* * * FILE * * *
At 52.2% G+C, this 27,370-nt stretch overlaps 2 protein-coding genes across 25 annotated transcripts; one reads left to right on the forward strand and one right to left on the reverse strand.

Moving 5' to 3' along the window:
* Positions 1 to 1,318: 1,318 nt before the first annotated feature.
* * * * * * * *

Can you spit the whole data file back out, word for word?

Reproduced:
At 52.2% G+C, this 27,370-nt stretch overlaps 2 protein-coding genes across 25 annotated transcripts; one reads left to right on the forward strand and one right to left on the reverse strand.

Moving 5' to 3' along the window:
* Positions 1 to 1,318: 1,318 nt before the first annotated feature.